29 October 2019
When he lived in the United States a few year ago, every morning Walt Mzengi had to stand up with his classmates to recite the “Pledge of Allegiance”.
Mzengi was born in Tanzania and moved to America when he was young.
One morning he decided not to stand up while his classmates were proclaiming their loyalty to the flag of the flag of the United States and the country.
Mzengi’s history teacher confronted him about his refusal to stand for the pledge.
“He asked why I wasn’t standing, I told him I was not American. He looked at me and said then leave. That sat with me for years and that’s the feeling I wanted to express with Gulf. That feeling that (as an immigrant) you have no true space, even if you want to belong. But you never really will because you are not from that place,” Mzengi says.
Gulf is a sci-fi thriller which follows the story of a young woman who flees her mismanaged home country in search of a better life. She later discovers that she would have to assimilate to her new found community, which would mean losing part of herself.
Another film part of the line up was the SEED, a short directed by AFDA’s Jo-Ann Mbulawa. The film was chosen as a selection for the Central Illinois Feminist Film Festival and the yenne Short Film Festival in New York earlier this years.
It is centered around Buhle, a young woman who is facing a difficult choice about whether she wants to conceive and dealing with pressures from the church as well as marital expectations.
Mbulawa says although this is a subject that has been portrayed in film before, it was important for her to bring it closer to home.
“I think the question for us was how do we invite women of colour to have a discussion about this conversation. You’ve seen these films like Juno where the woman says ‘I don’t want to be a mother’ and we’re like okay that’s fine. But as soon as you put a Xhosa woman into that context then it’s (taboo). I really wanted to talk about that double standard where feminism looks different for different women and when you put the church or a Xhosa context where people don’t speak about these subjects openly,” Mbulawa explains.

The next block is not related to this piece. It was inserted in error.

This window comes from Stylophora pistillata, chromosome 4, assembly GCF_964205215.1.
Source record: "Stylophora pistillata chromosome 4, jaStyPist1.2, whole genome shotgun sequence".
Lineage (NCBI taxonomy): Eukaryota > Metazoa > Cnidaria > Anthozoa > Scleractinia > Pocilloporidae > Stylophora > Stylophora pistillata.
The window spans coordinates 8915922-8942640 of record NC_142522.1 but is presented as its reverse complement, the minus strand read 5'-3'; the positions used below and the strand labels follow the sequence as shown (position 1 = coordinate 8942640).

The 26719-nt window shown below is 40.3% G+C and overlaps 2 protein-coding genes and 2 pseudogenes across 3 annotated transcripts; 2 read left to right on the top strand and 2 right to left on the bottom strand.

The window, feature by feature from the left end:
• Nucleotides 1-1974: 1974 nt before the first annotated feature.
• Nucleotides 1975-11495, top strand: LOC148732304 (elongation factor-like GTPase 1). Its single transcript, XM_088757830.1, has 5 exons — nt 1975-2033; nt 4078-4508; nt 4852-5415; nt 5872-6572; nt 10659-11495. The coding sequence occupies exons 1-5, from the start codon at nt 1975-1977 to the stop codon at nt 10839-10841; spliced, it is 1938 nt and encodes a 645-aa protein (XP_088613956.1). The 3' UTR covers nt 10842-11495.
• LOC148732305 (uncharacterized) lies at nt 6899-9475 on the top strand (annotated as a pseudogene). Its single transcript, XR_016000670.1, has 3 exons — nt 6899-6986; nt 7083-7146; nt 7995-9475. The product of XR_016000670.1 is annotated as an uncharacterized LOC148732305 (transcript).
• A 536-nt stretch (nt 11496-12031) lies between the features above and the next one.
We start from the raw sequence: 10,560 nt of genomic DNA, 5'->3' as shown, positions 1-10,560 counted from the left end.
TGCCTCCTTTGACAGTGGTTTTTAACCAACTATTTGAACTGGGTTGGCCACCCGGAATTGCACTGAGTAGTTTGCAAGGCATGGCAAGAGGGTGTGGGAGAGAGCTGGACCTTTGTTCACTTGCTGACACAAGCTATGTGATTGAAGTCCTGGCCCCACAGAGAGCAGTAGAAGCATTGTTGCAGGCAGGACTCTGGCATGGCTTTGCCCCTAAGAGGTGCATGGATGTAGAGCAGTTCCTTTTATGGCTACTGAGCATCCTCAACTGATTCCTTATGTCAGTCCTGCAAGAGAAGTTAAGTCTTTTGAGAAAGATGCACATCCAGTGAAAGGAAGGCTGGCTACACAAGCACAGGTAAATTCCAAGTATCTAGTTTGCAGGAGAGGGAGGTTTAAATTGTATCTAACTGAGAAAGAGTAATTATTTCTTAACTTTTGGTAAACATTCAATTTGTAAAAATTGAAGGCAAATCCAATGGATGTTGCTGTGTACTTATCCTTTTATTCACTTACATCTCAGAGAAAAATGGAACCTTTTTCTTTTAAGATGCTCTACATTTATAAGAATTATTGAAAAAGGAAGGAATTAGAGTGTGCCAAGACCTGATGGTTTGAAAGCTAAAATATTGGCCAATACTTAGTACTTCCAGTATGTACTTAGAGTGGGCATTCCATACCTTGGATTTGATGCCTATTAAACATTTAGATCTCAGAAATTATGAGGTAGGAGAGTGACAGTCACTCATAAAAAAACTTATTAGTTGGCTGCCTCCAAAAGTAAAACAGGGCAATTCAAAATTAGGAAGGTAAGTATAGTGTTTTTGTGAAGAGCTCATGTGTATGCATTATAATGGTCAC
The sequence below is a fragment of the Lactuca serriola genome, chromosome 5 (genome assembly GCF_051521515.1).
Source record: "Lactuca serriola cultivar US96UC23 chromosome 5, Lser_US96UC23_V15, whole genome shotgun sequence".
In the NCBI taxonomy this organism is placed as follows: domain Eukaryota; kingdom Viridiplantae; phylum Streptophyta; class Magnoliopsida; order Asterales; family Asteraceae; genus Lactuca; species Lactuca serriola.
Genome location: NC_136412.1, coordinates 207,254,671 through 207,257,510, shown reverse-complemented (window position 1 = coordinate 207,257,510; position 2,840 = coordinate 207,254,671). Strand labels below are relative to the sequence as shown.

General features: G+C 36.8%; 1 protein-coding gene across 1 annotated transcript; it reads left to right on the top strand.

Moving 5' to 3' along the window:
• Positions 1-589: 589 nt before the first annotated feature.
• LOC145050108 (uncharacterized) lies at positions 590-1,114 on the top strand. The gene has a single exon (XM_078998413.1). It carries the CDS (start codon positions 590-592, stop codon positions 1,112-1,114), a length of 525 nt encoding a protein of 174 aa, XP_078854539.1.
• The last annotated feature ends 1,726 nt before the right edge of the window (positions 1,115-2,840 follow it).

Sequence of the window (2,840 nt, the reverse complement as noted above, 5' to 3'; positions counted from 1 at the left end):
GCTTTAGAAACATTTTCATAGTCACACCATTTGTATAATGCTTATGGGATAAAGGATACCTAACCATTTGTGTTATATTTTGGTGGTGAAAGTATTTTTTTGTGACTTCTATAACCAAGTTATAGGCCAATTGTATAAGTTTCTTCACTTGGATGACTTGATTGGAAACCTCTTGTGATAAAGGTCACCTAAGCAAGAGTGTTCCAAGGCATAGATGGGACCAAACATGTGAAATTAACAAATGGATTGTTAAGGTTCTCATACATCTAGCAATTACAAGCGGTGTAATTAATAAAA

“It was important for me that the majority of women in this film are women who are in the same space that I’m in, who speak about these things behind closed doors but don’t dare to say it in public.”
Through its events and workshops, the Black Filmmakers Film Festival connects and showcases work by artists of colour from across the African continent.
Its screenings were hosted by Open Design Afrika, a 10-day festival promoting design and innovation.
Both Mzengi and Mbulawa believe there’s a need for more platforms to promote and celebrate work done by people of colour.
Mzengi believes this could help foster more inclusion.
“We like to make films for everybody to enjoy but at the end of the day we are black. For me I would like representation in general.
“People love authenticity, I’m attracted to authenticity, as long I see something that is authentic to someone’s experience it is always intriguing.
“I think that people should invest more of those stories rather than the stories than those are constantly told. I think we should definitely invest in something different,” he says.
Mbulawa adds more should be done to ensure access barriers to the film industry are dismantled.
“It all starts with the distribution of resources, power and space. The more black and brown bodies are in these film spaces the more films you will see which are for black and brown people,” she says.
“We are fortunate to be in a film school where we can make films like this. But there are countless other black people I’ve met who have the potential and ideas but they are stuck with their ideas because they don’t have the access they need to see them to fruition.”
The Black Filmmakers Film Festival hosts monthly screening at various venues in the city.